We all know about the supervolcano boiling underneath Yellowstone – but, until now, we didn’t know what was fueling the cauldron. This week, scientists revealed that they were able to model the behavior of two magma chambers underground by using supercomputer technology. At one point, these two magma lakes almost meet, forming a slab of pressure-trapping rock. That rock could be the powder keg that fuels the volcano.

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University of Oregon geologist Ilya Bindeman and his team ran simulations based on research from the University of Utah, which had determined that two gigantic magma chambers lay underneath Yellowstone. Bindeman’s simulations showed how those magma chambers formed over the course of 7 million years.

Using these models, researchers determined that a cooler magma shelf is crushed between the two magma bodies about six miles below the surface. This so-called “gabbro rock” is found in other supervolcanoes around the world. Someday, scientists will be able to use this information to help shed a little light on how and when the Yellowstone volcano might blow, as well as what feeds it.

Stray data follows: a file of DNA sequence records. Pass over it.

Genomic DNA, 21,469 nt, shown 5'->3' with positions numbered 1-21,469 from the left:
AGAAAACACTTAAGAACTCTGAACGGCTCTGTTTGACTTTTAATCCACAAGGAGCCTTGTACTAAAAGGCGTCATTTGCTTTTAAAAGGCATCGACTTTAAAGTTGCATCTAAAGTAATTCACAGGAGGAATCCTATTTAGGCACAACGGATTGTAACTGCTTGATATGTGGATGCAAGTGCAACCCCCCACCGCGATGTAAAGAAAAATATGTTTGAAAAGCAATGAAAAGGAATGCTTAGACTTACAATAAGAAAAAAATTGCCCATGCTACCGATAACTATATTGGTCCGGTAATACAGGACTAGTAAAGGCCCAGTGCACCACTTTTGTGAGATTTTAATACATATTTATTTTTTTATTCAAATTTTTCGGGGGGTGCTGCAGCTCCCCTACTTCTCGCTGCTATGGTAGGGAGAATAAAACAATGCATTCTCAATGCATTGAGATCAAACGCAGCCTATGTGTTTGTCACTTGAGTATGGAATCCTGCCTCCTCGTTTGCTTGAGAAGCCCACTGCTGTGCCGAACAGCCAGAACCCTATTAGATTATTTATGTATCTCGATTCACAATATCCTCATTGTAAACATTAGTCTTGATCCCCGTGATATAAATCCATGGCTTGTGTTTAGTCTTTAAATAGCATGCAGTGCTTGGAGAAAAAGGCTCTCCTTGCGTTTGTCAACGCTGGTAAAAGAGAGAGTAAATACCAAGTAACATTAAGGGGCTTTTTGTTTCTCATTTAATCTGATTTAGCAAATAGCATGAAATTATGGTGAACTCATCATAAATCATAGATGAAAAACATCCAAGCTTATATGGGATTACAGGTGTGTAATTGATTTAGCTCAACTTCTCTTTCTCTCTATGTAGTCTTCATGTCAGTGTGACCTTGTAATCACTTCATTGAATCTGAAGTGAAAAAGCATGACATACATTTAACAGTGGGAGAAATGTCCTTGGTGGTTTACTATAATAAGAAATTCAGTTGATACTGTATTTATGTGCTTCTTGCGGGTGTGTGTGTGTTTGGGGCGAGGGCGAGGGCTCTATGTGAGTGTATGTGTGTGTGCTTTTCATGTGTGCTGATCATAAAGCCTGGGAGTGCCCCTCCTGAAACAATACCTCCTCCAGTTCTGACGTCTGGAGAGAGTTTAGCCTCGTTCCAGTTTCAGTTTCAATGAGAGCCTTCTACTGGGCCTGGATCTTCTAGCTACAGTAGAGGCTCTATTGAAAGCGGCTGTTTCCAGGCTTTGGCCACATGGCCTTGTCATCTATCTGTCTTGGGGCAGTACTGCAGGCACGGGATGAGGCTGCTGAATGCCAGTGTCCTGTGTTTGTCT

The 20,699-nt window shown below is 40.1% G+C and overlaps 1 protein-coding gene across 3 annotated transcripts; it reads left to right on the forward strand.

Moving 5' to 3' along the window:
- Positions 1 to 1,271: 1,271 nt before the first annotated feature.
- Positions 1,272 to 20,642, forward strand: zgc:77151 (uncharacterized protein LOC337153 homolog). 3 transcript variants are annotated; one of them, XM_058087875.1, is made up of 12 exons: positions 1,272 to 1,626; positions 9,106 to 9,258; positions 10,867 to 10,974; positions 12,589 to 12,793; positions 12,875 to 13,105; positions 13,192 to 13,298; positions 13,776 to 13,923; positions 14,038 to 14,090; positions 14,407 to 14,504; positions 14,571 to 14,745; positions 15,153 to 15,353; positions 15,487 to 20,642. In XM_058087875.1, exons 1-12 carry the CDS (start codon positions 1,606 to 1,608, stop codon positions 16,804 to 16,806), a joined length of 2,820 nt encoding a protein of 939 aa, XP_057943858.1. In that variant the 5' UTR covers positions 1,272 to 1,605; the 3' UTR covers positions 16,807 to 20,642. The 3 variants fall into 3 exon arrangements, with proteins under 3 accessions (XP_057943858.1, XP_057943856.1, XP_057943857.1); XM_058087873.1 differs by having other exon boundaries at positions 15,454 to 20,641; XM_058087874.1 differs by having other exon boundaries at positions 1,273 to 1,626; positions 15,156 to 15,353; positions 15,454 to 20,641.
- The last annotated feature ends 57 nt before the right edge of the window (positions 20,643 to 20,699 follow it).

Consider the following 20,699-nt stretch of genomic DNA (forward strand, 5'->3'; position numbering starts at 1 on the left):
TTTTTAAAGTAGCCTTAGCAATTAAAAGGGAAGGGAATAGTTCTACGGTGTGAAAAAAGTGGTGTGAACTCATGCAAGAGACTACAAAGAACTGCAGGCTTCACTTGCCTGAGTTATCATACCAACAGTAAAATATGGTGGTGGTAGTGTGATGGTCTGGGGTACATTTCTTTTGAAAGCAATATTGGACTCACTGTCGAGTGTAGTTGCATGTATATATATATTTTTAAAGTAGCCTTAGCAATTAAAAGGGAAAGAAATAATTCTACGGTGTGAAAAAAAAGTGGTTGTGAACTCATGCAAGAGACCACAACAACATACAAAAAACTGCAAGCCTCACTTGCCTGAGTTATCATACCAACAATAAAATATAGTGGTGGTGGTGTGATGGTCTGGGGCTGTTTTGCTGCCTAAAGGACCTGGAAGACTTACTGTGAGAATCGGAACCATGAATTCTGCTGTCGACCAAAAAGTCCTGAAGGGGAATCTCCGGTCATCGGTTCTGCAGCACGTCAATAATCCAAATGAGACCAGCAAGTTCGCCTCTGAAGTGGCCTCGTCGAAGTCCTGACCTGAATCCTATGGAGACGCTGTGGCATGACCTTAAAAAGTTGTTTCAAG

Related: NASA considers puncturing Yellowstone supervolcano to save life on Earth

“This is the nursery, a geological and petrological match with eruptive products. We think that this structure is what causes the rhyolite-basalt volcanism throughout the Yellowstone hotspot, including supervolcanic eruptions,” said Bindeman. The study was published this week in Geophysical Research Letters.

+ Geophysical Research Letters

Via Science Alert

Images via Deposit Photos and GRL